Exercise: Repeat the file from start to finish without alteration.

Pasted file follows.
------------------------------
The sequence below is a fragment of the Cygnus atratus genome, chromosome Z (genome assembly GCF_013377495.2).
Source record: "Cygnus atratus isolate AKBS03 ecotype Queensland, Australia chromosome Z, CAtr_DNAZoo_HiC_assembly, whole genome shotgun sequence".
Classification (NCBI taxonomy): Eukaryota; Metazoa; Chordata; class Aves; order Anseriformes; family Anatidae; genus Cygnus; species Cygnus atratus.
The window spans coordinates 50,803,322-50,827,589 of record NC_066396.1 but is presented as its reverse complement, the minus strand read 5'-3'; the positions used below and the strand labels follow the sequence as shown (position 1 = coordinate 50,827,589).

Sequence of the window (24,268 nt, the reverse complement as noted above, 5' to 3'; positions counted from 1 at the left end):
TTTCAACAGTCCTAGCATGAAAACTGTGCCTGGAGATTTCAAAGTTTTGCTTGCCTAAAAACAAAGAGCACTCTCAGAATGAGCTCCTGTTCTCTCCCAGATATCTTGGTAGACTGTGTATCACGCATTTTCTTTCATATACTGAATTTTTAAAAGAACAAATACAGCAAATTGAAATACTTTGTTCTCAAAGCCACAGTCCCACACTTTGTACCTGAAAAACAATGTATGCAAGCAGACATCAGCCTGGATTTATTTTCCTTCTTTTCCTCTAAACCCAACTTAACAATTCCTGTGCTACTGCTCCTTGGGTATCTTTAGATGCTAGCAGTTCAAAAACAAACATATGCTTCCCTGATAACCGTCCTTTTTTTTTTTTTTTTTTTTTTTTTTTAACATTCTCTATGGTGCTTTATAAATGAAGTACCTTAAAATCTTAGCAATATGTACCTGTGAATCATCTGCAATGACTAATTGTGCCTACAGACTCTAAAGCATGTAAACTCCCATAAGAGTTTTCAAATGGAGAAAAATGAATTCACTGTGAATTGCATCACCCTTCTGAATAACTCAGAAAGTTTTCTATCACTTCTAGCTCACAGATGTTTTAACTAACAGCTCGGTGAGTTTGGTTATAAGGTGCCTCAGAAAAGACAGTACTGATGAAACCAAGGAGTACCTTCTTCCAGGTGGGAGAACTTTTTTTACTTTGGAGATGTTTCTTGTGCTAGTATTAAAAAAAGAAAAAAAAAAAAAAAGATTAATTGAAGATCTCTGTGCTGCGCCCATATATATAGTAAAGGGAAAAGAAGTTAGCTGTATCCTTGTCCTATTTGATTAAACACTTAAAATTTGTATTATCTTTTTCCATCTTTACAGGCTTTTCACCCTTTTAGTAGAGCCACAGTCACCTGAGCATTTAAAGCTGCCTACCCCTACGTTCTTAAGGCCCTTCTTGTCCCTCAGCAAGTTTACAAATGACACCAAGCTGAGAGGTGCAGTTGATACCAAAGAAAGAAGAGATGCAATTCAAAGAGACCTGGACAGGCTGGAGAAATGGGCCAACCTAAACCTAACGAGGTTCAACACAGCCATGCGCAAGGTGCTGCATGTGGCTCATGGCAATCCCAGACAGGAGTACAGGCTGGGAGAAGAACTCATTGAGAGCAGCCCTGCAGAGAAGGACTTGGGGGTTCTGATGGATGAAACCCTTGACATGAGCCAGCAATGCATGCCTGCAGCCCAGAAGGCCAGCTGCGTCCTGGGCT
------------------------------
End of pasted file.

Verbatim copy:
The sequence below is a fragment of the Cygnus atratus genome, chromosome Z (genome assembly GCF_013377495.2).
Source record: "Cygnus atratus isolate AKBS03 ecotype Queensland, Australia chromosome Z, CAtr_DNAZoo_HiC_assembly, whole genome shotgun sequence".
Classification (NCBI taxonomy): Eukaryota; Metazoa; Chordata; class Aves; order Anseriformes; family Anatidae; genus Cygnus; species Cygnus atratus.
The window spans coordinates 50,803,322-50,827,589 of record NC_066396.1 but is presented as its reverse complement, the minus strand read 5'-3'; the positions used below and the strand labels follow the sequence as shown (position 1 = coordinate 50,827,589).

Sequence of the window (24,268 nt, the reverse complement as noted above, 5' to 3'; positions counted from 1 at the left end):
TTTCAACAGTCCTAGCATGAAAACTGTGCCTGGAGATTTCAAAGTTTTGCTTGCCTAAAAACAAAGAGCACTCTCAGAATGAGCTCCTGTTCTCTCCCAGATATCTTGGTAGACTGTGTATCACGCATTTTCTTTCATATACTGAATTTTTAAAAGAACAAATACAGCAAATTGAAATACTTTGTTCTCAAAGCCACAGTCCCACACTTTGTACCTGAAAAACAATGTATGCAAGCAGACATCAGCCTGGATTTATTTTCCTTCTTTTCCTCTAAACCCAACTTAACAATTCCTGTGCTACTGCTCCTTGGGTATCTTTAGATGCTAGCAGTTCAAAAACAAACATATGCTTCCCTGATAACCGTCCTTTTTTTTTTTTTTTTTTTTTTTTTTTAACATTCTCTATGGTGCTTTATAAATGAAGTACCTTAAAATCTTAGCAATATGTACCTGTGAATCATCTGCAATGACTAATTGTGCCTACAGACTCTAAAGCATGTAAACTCCCATAAGAGTTTTCAAATGGAGAAAAATGAATTCACTGTGAATTGCATCACCCTTCTGAATAACTCAGAAAGTTTTCTATCACTTCTAGCTCACAGATGTTTTAACTAACAGCTCGGTGAGTTTGGTTATAAGGTGCCTCAGAAAAGACAGTACTGATGAAACCAAGGAGTACCTTCTTCCAGGTGGGAGAACTTTTTTTACTTTGGAGATGTTTCTTGTGCTAGTATTAAAAAAAGAAAAAAAAAAAAAAAGATTAATTGAAGATCTCTGTGCTGCGCCCATATATATAGTAAAGGGAAAAGAAGTTAGCTGTATCCTTGTCCTATTTGATTAAACACTTAAAATTTGTATTATCTTTTTCCATCTTTACAGGCTTTTCACCCTTTTAGTAGAGCCACAGTCACCTGAGCATTTAAAGCTGCCTACCCCTACGTTCTTAAGGCCCTTCTTGTCCCTCAGCAAGTTTACAAATGACACCAAGCTGAGAGGTGCAGTTGATACCAAAGAAAGAAGAGATGCAATTCAAAGAGACCTGGACAGGCTGGAGAAATGGGCCAACCTAAACCTAACGAGGTTCAACACAGCCATGCGCAAGGTGCTGCATGTGGCTCATGGCAATCCCAGACAGGAGTACAGGCTGGGAGAAGAACTCATTGAGAGCAGCCCTGCAGAGAAGGACTTGGGGGTTCTGATGGATGAAACCCTTGACATGAGCCAGCAATGCATGCCTGCAGCCCAGAAGGCCAGCTGCGTCCTGGGCT